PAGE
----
It is not clear what happens thereafter. Perhaps the two men shake hands, pat each other on the back, maybe even share a beer or two. It is, after all, a kind of gentlemen’s agreement, a transaction which takes place over the heads of both mother and child once the latter’s paternity has been established. The “true” father compensates the “false” one for having maintained his property in his absence. In some cases there may be bitterness and resentment but perhaps in others one will witness a kind of honourable partnership. You can’t trust women, but DNA tests, money and your fellow man won’t let you down.

Even if it achieves nothing else, this proposal brings us right back to the heart of what patriarchy is all about: paternity and ownership. In April this year a German court ruled that men cannot be forced to take paternity tests by children who suspect them of being their fathers. It has to be their decision. Women, meanwhile, can only access abortion on demand in the first trimester of pregnancy, and even then counselling is mandatory (thereafter the approval of two doctors is required, similar to in the UK). One class of people can be forced to gestate and give birth; another can’t even be forced to take a DNA test. One class of people can be compelled to name any man whose sperm may have ventured beyond their cervix; another is allowed to have a body whose business is entirely its own. And yes, one can argue that forcing men to pay money for the raising of children evens up the score. Men have always argued that, but they’re wrong.

Individual men (sometimes) pay for the raising of individual children because the system we call patriarchy has chosen to make fatherhood about individual ownership. Women have little choice but to go along with this as long as men exploit our labour, restrict our access to material resources and threaten us with violence. We live in a world in which it is almost universally assumed that women “owe” individual men the reassurance that it was their precious sperm that impregnated us, lest we put ourselves and our offspring at risk of poverty and isolation. Rarely do any of us dare to protest. We pretend it is a fair deal, even that reproductive differences barely affect our lives at all. But the sex binary – the fact that sperm is not egg and egg is not sperm – affects all of us.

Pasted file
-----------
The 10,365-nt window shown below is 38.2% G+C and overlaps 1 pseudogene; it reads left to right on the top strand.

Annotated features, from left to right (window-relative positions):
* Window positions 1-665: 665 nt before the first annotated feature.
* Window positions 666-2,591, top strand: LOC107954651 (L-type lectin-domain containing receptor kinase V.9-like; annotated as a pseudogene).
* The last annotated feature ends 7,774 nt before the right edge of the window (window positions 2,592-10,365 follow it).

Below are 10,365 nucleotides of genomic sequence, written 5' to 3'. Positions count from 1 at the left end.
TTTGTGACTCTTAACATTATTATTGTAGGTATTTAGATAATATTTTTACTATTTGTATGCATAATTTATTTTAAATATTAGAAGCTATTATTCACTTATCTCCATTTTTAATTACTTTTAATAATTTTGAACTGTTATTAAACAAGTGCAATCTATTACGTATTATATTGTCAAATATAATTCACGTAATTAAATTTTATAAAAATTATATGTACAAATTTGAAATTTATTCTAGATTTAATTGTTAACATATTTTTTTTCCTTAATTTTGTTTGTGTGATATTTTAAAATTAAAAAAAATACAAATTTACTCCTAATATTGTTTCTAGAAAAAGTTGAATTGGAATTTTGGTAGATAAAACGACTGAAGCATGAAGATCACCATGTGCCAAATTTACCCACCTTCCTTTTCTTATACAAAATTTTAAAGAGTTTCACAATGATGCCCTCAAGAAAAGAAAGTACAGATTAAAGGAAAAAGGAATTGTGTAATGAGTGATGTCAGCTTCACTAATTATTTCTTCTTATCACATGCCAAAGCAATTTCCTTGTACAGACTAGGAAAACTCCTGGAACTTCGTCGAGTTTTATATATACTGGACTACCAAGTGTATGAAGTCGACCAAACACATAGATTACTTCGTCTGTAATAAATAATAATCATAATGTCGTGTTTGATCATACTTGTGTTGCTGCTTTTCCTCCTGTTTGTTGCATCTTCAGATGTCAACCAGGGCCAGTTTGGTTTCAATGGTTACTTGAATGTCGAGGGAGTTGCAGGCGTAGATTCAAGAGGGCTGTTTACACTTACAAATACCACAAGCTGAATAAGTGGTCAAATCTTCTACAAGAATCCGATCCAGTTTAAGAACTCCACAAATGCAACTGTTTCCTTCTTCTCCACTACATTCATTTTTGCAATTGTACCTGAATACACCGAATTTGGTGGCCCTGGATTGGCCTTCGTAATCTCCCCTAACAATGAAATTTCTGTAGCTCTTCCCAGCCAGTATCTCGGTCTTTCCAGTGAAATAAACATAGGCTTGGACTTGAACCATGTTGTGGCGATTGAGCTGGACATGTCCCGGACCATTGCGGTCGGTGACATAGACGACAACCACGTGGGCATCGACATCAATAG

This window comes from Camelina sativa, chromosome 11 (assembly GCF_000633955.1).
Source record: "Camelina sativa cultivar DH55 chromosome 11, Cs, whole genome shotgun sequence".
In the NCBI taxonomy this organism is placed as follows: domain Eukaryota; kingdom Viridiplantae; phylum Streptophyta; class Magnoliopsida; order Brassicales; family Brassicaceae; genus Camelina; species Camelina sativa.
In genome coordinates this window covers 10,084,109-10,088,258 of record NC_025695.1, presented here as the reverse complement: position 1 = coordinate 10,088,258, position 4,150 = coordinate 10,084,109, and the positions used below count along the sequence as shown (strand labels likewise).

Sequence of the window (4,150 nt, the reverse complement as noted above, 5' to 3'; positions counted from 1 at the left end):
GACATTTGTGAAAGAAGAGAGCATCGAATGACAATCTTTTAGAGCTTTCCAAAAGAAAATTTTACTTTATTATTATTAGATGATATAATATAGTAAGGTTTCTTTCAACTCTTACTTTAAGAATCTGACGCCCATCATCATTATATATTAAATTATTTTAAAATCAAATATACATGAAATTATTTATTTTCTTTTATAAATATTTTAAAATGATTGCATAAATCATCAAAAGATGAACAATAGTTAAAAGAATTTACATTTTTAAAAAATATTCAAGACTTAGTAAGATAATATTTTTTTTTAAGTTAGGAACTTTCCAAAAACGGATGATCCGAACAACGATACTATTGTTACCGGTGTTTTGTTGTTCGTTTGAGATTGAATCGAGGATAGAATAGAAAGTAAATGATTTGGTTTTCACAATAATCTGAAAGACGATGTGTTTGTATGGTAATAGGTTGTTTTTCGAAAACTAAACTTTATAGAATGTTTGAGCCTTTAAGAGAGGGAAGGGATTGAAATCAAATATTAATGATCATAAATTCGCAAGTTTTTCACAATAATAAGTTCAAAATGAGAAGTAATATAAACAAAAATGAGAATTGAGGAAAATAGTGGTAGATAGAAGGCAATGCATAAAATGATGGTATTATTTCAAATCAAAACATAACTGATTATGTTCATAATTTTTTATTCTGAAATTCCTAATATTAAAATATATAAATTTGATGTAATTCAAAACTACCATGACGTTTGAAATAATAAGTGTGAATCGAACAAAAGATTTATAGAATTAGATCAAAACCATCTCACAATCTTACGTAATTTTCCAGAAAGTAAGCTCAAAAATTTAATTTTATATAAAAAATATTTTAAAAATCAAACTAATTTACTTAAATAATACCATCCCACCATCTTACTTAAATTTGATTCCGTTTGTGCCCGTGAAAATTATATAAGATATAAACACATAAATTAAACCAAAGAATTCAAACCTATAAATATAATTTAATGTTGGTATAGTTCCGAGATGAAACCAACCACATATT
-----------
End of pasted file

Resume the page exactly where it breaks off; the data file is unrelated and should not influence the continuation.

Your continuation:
The original 2015 ruling got it right. The male demand for reassurance regarding paternity is an infringement of a woman’s right to privacy. Moreover, it is important to see this in the context of all the other ways in which men have sought to limit women’s sexual activity, freedom of movement and financial independence in order to ensure that children are truly “theirs”.  Anxiety over paternity is fundamentally linked to anxiety over female sexuality and women’s access to public space. Yet unless all women are kept under lock and key at all times, men will never, ever have the reassurance they crave. Even then, the abstract knowledge that you are the only person to have had the opportunity to impregnate a particular woman cannot rival the physical knowledge of gestation.

We have had millennia of pandering to men’s existential anxieties and treating all matters related to human reproduction, from sex to childbirth, as exceptional cases meaning women cannot have full human rights. Isn’t it about time we tried something new? How about understanding fatherhood not as winning gold in an Olympic sperm race, but as a contract endlessly renewed?

What each of us receives when a child is born is not a biological entity to do with as we choose. It is a relationship, with all of its complexities and risks. It is something worth contributing to and fighting for. Truly, if a man cannot understand that, then any money wasted on a Kuckuckskind – a living, breathing child he could get to know – has got to be the least of his worries. 

Glosswitch is a feminist mother of three who works in publishing.